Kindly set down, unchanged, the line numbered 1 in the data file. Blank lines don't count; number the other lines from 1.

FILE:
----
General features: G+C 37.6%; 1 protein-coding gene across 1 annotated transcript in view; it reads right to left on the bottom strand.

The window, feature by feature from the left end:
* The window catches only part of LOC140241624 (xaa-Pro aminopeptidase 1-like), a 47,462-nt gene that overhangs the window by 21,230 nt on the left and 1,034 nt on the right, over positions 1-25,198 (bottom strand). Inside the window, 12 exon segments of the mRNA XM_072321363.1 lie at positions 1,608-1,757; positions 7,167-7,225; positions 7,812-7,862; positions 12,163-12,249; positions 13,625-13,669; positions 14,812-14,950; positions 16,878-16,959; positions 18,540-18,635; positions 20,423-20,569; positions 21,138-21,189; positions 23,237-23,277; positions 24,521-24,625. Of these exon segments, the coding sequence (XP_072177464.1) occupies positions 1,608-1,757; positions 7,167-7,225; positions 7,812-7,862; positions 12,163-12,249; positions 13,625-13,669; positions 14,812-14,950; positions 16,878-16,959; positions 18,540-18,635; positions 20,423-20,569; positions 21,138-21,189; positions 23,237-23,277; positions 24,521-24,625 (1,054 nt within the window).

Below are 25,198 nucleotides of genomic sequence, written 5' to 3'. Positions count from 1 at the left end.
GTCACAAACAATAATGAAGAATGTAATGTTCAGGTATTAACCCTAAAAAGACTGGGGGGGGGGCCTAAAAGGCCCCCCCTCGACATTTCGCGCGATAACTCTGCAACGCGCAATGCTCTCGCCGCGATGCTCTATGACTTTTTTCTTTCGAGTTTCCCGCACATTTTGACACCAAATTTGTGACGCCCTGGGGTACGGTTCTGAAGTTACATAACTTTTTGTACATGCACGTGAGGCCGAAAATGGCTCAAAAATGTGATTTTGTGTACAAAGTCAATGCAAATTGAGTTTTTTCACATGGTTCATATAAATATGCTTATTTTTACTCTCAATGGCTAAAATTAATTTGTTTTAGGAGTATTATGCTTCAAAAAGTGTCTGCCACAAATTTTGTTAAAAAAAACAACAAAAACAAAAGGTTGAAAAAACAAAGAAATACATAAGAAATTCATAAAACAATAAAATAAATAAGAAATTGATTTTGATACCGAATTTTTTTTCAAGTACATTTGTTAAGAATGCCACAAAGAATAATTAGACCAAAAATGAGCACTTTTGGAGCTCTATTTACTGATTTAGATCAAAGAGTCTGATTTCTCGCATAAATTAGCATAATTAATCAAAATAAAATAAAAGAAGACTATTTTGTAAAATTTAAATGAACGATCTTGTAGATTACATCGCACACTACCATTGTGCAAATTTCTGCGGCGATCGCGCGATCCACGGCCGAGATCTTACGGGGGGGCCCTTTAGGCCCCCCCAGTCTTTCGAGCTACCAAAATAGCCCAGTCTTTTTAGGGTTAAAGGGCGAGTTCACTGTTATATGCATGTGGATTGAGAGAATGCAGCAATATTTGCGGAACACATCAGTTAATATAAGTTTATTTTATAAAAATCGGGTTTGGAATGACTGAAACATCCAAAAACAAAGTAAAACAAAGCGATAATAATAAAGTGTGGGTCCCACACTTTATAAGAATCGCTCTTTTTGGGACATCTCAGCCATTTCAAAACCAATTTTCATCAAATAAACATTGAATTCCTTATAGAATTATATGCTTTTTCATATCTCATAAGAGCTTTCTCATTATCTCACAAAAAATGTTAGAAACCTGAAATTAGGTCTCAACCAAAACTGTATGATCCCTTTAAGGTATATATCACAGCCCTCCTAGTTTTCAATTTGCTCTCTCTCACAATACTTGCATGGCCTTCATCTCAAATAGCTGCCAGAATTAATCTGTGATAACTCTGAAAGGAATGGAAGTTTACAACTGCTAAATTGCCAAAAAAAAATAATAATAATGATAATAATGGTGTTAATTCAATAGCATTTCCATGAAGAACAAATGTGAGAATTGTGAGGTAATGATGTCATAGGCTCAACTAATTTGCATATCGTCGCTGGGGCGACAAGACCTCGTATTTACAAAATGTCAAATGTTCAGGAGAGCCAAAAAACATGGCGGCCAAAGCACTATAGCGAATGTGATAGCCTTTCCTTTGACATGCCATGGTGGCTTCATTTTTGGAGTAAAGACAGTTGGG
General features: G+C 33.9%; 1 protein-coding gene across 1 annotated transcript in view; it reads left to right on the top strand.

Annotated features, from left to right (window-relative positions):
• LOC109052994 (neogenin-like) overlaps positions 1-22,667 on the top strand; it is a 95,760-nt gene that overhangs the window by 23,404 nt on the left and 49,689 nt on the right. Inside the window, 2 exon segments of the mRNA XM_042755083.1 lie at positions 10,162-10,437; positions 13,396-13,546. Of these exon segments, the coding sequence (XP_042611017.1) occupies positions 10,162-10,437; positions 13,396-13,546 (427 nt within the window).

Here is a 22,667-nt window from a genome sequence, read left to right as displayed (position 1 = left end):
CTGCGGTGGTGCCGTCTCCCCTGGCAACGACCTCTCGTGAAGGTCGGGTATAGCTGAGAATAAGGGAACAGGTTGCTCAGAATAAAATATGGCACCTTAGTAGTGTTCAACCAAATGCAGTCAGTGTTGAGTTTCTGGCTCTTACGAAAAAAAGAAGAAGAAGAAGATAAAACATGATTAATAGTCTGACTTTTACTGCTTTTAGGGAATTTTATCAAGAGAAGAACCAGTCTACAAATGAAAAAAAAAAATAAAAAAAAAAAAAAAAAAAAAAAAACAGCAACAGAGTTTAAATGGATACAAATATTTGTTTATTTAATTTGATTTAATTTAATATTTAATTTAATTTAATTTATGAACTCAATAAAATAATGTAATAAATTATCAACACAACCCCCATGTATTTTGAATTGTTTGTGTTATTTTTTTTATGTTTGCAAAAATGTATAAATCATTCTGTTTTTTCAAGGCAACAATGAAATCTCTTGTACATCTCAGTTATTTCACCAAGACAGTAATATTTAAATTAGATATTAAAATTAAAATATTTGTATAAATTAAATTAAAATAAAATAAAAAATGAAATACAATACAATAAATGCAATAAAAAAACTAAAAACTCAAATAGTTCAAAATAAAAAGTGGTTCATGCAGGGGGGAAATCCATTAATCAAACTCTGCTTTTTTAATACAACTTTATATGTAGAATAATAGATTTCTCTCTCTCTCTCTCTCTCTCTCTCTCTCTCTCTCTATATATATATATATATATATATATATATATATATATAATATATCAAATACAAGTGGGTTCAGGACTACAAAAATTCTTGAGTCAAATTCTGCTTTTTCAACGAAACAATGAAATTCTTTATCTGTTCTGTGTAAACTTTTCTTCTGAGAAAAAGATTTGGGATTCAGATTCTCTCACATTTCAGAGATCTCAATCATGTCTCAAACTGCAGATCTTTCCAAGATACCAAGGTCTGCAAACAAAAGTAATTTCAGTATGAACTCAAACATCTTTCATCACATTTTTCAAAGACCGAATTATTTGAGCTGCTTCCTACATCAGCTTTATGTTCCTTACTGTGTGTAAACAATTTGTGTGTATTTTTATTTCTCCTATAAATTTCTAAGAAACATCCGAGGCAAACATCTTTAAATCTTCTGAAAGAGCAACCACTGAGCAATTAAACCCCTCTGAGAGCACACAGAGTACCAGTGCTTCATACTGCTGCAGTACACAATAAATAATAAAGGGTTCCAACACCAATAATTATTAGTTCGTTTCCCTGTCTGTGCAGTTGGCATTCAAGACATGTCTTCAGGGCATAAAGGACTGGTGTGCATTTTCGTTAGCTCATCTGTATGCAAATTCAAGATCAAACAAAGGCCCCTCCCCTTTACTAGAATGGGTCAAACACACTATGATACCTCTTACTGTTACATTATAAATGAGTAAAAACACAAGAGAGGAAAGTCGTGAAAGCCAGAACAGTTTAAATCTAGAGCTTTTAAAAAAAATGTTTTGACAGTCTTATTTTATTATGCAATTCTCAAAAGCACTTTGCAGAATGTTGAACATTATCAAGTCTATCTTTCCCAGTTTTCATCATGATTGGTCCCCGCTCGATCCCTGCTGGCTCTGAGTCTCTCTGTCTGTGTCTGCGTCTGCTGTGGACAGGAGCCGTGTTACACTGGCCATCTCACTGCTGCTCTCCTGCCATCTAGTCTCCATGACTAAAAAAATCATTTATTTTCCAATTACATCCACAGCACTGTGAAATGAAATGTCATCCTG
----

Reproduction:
General features: G+C 37.6%; 1 protein-coding gene across 1 annotated transcript in view; it reads right to left on the bottom strand.